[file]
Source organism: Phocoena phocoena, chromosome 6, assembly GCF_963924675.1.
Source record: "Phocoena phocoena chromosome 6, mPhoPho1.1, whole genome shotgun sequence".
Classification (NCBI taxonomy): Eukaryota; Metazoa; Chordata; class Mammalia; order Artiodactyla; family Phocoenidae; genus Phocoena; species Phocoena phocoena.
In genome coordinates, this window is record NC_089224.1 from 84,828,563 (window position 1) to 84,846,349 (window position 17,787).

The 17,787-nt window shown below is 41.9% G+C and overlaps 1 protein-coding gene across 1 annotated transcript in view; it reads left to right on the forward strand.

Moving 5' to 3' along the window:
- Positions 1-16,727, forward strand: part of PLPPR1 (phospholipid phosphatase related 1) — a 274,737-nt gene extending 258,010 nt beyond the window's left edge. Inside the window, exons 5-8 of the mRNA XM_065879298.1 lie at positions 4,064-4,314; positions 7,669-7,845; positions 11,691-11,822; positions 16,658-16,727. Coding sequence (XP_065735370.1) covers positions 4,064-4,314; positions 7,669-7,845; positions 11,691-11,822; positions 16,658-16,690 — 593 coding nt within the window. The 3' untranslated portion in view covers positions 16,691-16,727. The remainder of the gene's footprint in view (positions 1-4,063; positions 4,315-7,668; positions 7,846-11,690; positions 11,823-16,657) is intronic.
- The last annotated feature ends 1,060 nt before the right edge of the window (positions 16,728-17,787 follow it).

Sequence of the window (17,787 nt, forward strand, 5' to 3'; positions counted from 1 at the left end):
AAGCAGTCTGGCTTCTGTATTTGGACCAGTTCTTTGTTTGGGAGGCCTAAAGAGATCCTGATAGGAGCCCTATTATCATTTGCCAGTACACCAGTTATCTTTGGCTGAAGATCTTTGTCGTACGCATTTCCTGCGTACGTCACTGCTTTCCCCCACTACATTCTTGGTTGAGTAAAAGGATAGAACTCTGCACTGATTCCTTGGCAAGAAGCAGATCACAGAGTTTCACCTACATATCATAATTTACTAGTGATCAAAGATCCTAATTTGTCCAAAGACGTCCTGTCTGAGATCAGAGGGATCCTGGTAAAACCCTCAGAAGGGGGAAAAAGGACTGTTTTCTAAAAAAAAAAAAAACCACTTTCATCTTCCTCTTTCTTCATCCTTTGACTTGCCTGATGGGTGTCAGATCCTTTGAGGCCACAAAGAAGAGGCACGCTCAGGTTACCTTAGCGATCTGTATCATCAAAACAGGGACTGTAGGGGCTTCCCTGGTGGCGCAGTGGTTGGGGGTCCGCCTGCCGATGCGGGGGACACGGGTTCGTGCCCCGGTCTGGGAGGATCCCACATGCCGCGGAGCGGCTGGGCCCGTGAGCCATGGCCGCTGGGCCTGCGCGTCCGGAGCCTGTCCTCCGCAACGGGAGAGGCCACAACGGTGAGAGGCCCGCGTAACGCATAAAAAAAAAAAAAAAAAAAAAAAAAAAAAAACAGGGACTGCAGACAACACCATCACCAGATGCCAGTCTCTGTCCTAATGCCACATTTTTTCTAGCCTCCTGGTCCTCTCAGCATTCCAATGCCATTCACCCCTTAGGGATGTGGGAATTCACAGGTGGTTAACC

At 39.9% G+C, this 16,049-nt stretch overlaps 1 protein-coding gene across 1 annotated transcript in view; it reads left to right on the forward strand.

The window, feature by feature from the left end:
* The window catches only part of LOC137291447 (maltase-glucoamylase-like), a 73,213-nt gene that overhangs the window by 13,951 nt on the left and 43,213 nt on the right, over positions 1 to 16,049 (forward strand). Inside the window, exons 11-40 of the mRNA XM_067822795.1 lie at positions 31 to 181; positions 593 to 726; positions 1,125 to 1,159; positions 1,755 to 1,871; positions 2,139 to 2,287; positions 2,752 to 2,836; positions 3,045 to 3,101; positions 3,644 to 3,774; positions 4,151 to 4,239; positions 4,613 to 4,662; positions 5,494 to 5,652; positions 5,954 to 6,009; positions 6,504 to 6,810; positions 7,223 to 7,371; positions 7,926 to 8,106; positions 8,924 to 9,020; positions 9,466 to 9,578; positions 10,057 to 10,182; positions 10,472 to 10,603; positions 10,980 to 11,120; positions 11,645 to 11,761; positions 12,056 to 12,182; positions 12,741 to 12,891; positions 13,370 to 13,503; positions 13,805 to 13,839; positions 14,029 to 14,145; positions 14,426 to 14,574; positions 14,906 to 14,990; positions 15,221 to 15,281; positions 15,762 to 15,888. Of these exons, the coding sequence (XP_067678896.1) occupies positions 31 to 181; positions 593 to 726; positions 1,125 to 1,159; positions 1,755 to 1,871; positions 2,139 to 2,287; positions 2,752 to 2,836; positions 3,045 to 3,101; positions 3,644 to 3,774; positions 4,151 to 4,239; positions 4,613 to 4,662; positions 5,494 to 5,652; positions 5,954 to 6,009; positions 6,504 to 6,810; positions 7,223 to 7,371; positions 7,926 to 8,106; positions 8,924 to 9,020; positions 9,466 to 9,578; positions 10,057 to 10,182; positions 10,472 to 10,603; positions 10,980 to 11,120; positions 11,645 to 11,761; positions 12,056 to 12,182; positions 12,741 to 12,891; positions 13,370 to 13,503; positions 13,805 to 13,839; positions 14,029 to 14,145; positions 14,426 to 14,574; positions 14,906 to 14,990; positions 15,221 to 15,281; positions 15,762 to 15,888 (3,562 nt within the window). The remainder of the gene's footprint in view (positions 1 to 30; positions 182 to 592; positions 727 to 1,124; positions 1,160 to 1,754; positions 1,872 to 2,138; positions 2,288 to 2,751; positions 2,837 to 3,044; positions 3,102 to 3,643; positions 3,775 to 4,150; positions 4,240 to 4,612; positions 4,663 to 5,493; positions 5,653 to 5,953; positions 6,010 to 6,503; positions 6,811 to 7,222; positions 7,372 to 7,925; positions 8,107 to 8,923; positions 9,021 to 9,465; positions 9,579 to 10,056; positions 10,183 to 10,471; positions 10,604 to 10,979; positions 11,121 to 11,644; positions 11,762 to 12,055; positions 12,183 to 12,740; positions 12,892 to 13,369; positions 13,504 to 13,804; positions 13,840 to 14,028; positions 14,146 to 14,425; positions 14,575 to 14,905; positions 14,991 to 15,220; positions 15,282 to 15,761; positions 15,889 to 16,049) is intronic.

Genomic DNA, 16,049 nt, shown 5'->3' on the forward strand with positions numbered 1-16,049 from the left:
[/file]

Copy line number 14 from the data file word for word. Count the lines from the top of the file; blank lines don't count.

Genomic DNA, 16,049 nt, shown 5'->3' on the forward strand with positions numbered 1-16,049 from the left: